Scala Collections: Part 3 - Exploring more operations

In the final post of this series, we're going to continue to look at the variety of operations in the Scala Collection API.

Let’s start with a few operations that builds on ideas we've already looked at.


def takeWhile(p: (A) ⇒ Boolean): Traversable[A]  

Takes the longest prefix of elements that satisfy a predicate.

This operation takes the ideas from the take operation and gives it more flexibility. Instead of having a static number of elements to return, we can now give a predicate to determine when to stop fetching elements.


// Given an infinite recursive method creating a stream of even numbers.
 def even: Stream[Int] = {
     def even0(n: Int): Stream[Int] =
         if (n%2 == 0) n #:: even0(n+1)
         else even0(n+1)

// Return a list of all the elements until an element isn't less then 5.
even takeWhile (x => x < 5) toList

// Output: List(2, 4)


def dropWhile(p: (A) ⇒ Boolean): Traversable[A]  

Drops the longest prefix of elements that satisfy a predicate.

We see the same changes to dropWhile as with takeWhile. It uses a predicate to determine how many elements to drop.


List (1,3,6,5,4,2) dropWhile (x => x < 4)

// Output: List(6, 5, 4, 2)


def flatMap[B](f: (A) ⇒ GenTraversableOnce[B]): Traversable[B]  

Takes a function that works on the nested lists and then concatenates the results back together.

flatMap combines the concepts of mapping and flattening into one operation.

List(List(1, 2), List(3, 4)) flatMap(x => => x * x))

// Output: List(1, 4, 9, 16)

flatMap can give some rather surprising results, so make sure to read A collection of Scala flatMap examples by Alvin Alexander for more examples and ideas!

Fold, FoldLeft, FoldRight

These three operations are pretty similar. They all take a start value and a function. The function takes two arguments. The first one is the accumulated value and the second is the value of the current element. Starting with the start value, they iterate the elements of the collection using the function given as an argument to fold the collection.

List(1,2,3,4,5).fold(0)(_ + _)  
List(1,2,3,4,5).foldLeft(0)(_ + _)  
List(1,2,3,4,5).foldRight(0)(_ + _)

// All will output: 15

However, there are differences between the operations.

The main one is that foldLeft iterates the list from left to right, while foldRight iterates the list from right to left. fold however, doesn't guarantee the order of function executions.

Let's create a final example, where we use foldLeft to solve a problem we looked at in the previous post.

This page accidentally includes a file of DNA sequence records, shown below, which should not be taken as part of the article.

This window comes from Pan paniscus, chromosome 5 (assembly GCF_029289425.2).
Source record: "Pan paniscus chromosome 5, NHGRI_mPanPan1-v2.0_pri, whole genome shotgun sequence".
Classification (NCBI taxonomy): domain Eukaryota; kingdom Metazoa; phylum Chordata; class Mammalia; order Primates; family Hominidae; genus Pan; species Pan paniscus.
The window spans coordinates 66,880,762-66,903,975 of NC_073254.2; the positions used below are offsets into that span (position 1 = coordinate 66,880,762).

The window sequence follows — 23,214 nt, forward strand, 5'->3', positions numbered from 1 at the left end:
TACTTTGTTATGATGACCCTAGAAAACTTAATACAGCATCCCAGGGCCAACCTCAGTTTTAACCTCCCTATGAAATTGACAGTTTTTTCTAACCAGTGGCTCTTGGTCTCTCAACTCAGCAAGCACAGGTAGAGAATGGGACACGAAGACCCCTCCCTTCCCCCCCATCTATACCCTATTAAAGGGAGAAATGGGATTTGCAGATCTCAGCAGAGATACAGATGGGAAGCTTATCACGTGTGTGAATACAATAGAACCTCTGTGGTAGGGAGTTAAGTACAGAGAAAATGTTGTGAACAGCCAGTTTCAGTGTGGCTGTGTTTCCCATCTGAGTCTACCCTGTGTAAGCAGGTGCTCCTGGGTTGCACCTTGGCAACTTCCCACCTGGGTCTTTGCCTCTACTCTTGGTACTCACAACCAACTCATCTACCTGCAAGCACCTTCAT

// Given a list of tuples (language, released).
// Get all languages created after 2000.
List(("Clojure", 2007), ("Haskell", 1990), ("Scala", 2003)).foldLeft(List[String]())((x, y) => if(y._2 >= 2000) y._1 :: x else x)  


def partition(p: (A) ⇒ Boolean): (Traversable[A], Traversable[A])  

Partitions this traversable collection in two traversable collections according to a predicate.

As you may imagine, this can be very useful sometimes. Let's look at an example where we want to split a list into two lists where one contains the even numbers and the other one the odd numbers.

List(1,2,3,4) partition (x => x % 2 == 0)

// Output: (List(2, 4),List(1, 3))


def zip[B](that: GenIterable[B]): Seq[(A, B)]  

Returns a sequence formed from this sequence and another iterable collection by combining corresponding elements in pairs.

Let's just go straight to the example to see what this means.

List(1,2) zip (List(3,4))

// Outputs: List((1,3), (2,4))

As you can see, it returned a list of tuples where each tuple contains the n-th element from each of the lists.

Now let's look at an operation that can revert this result.


def unzip[A1, A2](implicit asPair: (A) ⇒ (A1, A2)): (Seq[A1], Seq[A2])  

Converts this collection of pairs into two collections of the first and second half of each pair.

As an example, let's unzip the zipped collection from our previous example.

List(1,2) zip (List(3,4)) unzip

// Output: (List(1, 2),List(3, 4))

Great! The unzip operation gave us a tuple back containing the two original lists.

Thats it for now

As you can see, the Scala Collections offer a great range of possibilities. If this brief introduction gave you a taste for more, make sure to checkout the Scala Collection API documentation.

Parts in this series:

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